1. What’s your story? Where are you from?>
I grew up in a peaceful, tiny village in the Italian mountains and was raised in a family of artists and musicians, which I appreciate a lot. But, the inhabitants of our village were not the most tolerant. Now I am 23, but three years ago, I remember wasting a lot of energy in being convinced life was a cruel and unfair manifestation since people around me used to be close-minded and racist. One day suddenly, I got something like an illumination and I knew that my life was about to change since I instantly understood that I was the creator of my own happiness. I decided to transfer to Paris starting by zero. The world was now mine and I learned to understand and accept the « now ». Since this day, I have experienced so many miraculous situations and I am grateful for everything.
2. Tell us about your aesthetic.
I like everything people can’t understand or don’t see the point in. It literally makes me happy when I see/hear/feel what random people would call « pointless stuff ». Also, it isn’t about pretty things, it is about what sensation something gives you. So, you can find attractive something that isn’t supposed to please the eyes. But it is true that I love clean lines, images and sounds.
3. What is your favourite medium and why?
Well, since I just have started to use medias to spread art and I don’t know many possibilities yet, I’m forced to say Instagram. Indeed, it is super effective and thanks to this media I got to know your project!
4. What is your artistic process like?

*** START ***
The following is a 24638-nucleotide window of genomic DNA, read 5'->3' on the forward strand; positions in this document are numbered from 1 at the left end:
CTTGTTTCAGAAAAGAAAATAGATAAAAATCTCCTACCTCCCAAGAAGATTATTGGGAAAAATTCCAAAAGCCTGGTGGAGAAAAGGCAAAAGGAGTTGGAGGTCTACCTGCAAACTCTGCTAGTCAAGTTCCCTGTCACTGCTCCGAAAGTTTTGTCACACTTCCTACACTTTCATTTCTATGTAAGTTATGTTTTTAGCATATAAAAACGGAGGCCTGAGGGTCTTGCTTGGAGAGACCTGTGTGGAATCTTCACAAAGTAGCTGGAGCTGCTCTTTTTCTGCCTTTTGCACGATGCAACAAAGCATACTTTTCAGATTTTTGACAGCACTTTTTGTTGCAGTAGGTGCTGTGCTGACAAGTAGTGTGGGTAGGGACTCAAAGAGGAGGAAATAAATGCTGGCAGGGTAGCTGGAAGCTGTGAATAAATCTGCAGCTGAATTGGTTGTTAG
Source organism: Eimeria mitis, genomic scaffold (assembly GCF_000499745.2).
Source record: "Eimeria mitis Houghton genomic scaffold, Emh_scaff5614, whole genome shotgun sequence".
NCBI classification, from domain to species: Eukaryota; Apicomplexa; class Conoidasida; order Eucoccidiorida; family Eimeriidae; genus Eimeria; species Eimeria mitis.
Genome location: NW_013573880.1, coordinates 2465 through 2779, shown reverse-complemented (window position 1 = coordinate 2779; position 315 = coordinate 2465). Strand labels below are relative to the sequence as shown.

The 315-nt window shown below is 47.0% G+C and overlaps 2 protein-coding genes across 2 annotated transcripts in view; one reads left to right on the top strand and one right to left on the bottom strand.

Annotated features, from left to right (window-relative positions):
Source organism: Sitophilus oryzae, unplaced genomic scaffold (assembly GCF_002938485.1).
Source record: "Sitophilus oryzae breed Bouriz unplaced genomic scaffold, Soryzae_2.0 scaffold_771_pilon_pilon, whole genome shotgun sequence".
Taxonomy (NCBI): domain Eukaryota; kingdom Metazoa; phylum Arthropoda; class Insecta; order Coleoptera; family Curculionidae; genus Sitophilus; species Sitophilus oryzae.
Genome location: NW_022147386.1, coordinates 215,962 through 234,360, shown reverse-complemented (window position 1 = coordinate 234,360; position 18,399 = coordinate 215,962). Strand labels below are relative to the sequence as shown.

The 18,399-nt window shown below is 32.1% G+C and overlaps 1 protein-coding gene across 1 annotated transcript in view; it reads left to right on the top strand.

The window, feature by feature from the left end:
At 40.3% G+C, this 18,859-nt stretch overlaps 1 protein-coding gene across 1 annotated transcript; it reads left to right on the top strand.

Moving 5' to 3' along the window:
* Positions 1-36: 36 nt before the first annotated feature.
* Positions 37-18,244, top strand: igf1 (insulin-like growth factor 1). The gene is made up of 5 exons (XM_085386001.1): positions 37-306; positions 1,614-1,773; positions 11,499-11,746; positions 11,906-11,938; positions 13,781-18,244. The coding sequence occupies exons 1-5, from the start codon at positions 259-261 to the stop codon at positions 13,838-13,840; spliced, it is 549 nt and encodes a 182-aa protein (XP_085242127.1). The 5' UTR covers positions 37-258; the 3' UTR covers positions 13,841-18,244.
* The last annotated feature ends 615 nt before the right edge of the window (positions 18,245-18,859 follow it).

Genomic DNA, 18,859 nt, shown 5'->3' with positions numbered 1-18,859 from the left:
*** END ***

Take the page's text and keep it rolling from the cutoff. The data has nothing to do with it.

It may be strange, but I never start a drawing with an idea of what I would like to express with it. Some days, for example, I feel just like I had to use certain colours, so I start with those and see what happens next. I often start drawings that turn out something I never imagined. The best part of the process is the end when I find a meaning for the artwork. I never start an artwork because of an idea. The idea comes last. In school, this was always a problem for teachers who wanted us to do the opposite.
5. Who and/or what inspires your work?
Places and different life conditions inspire my art. Since I often change them, my art changes constantly. Sometimes I don’t recognize the stuff I did one month ago.
6. What role does art play in your life? How does it change the way you view the world?
Art definitely creates happiness and consciousness. There are periods in life where I did not touch a pencil. I feel the things I did instead during these periods were often completely useless for my personal/mental evolution. Then I realize what was missing. Art makes you see subtle messages and meanings in everything.
7. Where did you study?
I got a bachelor’s in an art school in a north-Italian village called Ortisei. After, I did not continue studies because education is expensive and I felt like I had to see the world before. I’m going back to the art academy this year in Florence, Italy.
8. Where do you see yourself in five years? Working in an agency?
Why not, I possibly could see me working in an agency, I have not yet come into contact with one tho.
What I really plan is to have all the skills that allow me to create my own business.
9. What about in ten?
In ten years I definitely envisage being able to live from my art. Also, I would like to do some projects connected with psychology.
10. What do you hope to achieve with your art?
If there is something that I wanna achieve for sure it would be to make people confident about themselves and life. If you always continue to do what you sincerely love, you will achieve great things. Thanks for giving me the impulse to think more about what I want to achieve!
11. Now, tell us a little more about you as a person: what is your favourite food?
My favorite food is guacamole!
12. Favourite book?
Krabat from Otfried Preußler.
13. Favourite genre of music?
14. What are your hobbies?
Singing and being around animals!
15. If you weren’t an artist, what would you be?
I would be a psychologist. I will definitely continue to educate and dedicate myself to psychology. It’s such an important and deep science.